UNDERSTANDING FINANCIAL ADVISOR NEGLIGENCE
Negligence is a broad legal concept. Certainly you've heard the term used in the context of medical malpractice or legal malpractice. Negligence may also make its way into casual conversation when describing, for example, excessively bad parenting. In the context of the financial industry, brokerage firms, and financial advisors, establishing negligence turns on two key issues. In order to be considered negligent, a brokerage or individual broker must:
act in a manner that fails to comply with industry standards as set for by FINRA (Financial Industry Regulatory Authority
act in manner that fails to reflect the prudent behavior of a reasonable individual or professional
The former is the most common instance of negligence as it pertains to investing. But underlying "industry standards" are certain common sense rules and regulations designed to protect investors from self-interested, rapacious, and/or deceptive financial advisors who have a fiduciary and legal obligation to protect their clients interests.
That means that, in a way, point 2 is subsumed in point 1, since industry standards generally describe and enforce "prudent behavior of a reasonable individual or professional." In other words, it's hard to act without prudence or reason and not afoul of some FINRA rule or regulation.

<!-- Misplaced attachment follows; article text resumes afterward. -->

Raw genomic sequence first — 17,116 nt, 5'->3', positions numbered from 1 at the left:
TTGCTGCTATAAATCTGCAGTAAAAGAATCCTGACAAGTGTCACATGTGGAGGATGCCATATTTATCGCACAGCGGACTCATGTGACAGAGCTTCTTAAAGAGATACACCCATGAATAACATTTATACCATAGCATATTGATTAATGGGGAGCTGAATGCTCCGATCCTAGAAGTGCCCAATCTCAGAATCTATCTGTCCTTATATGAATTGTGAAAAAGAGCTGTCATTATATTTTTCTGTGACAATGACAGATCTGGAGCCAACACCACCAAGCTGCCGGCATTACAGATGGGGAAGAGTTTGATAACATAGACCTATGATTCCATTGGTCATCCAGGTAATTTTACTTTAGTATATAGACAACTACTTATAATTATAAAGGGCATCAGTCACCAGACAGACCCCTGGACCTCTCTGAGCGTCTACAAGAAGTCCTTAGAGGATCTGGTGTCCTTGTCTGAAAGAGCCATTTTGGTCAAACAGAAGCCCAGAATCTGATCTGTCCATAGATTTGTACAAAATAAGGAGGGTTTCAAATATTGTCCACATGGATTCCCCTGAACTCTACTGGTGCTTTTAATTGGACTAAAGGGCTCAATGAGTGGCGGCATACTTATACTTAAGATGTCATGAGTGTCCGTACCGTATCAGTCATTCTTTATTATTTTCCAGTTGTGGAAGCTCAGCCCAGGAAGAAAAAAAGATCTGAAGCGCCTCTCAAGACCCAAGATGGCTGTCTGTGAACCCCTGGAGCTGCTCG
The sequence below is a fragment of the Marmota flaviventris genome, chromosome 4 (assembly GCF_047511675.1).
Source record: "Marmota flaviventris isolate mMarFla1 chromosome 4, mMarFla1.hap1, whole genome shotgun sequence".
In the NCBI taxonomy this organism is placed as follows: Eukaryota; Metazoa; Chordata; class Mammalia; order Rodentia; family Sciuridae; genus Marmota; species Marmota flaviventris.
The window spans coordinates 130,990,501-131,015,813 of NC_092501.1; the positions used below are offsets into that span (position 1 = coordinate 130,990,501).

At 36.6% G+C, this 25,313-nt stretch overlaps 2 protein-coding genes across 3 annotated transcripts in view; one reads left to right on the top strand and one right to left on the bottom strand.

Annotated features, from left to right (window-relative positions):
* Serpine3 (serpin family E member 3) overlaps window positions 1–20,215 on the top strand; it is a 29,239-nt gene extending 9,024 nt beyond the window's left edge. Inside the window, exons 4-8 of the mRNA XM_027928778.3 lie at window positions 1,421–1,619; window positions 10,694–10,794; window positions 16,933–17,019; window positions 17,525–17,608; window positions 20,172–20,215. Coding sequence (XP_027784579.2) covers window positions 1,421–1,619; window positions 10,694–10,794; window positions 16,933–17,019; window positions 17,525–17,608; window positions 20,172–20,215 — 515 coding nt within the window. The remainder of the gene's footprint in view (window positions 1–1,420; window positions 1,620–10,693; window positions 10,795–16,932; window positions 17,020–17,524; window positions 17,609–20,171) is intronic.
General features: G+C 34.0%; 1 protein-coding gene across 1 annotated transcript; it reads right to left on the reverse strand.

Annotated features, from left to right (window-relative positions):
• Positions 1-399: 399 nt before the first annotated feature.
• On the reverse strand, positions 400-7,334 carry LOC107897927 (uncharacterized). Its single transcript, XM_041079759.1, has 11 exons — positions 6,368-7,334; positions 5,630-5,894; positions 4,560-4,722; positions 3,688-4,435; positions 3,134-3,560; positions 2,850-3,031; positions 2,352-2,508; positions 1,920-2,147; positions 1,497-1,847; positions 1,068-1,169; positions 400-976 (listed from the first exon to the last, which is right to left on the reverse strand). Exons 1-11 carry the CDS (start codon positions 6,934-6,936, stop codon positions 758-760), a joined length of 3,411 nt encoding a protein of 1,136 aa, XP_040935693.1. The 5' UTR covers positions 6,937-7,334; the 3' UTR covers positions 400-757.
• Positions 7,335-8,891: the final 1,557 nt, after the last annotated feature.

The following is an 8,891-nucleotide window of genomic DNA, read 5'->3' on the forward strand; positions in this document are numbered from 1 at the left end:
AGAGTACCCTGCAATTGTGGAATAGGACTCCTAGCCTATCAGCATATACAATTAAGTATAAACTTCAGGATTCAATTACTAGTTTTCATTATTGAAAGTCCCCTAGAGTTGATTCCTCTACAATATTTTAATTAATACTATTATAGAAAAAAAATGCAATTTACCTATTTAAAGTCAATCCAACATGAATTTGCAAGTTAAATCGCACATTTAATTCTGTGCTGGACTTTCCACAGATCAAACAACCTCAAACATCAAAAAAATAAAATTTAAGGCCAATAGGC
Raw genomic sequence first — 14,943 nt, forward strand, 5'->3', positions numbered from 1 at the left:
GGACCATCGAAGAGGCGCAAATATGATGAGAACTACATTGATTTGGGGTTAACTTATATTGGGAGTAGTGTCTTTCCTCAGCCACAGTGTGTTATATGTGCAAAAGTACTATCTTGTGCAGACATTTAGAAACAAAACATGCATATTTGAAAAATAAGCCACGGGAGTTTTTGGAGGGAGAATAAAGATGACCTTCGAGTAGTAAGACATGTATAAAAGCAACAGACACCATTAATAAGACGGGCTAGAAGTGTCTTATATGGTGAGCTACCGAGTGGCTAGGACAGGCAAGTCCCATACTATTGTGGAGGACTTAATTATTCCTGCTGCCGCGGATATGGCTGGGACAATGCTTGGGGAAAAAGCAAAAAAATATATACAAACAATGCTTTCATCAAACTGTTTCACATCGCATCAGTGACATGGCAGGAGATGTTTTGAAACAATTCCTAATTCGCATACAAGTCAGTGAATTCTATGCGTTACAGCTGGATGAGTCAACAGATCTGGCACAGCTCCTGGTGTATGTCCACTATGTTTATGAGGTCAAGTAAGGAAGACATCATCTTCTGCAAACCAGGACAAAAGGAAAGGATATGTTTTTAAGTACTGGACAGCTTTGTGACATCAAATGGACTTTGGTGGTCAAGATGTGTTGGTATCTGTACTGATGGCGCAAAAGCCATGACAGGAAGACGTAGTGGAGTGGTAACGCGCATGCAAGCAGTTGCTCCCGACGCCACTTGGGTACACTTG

Negligence in the Context of Securities Disputes
But negligence is also a useful concept in situations where deceptive practices by brokers do not easily fall into common illegal or fraudulent schemes such as churning, unsuitability, ponzi schemes, and unauthorized trading. Negligence covers all of these well-established nefarious schemes and many more besides, while remaining open for new innovations in the old practice of bamboozling people out of money.
PA & NJ SECURITIES LAWYERS
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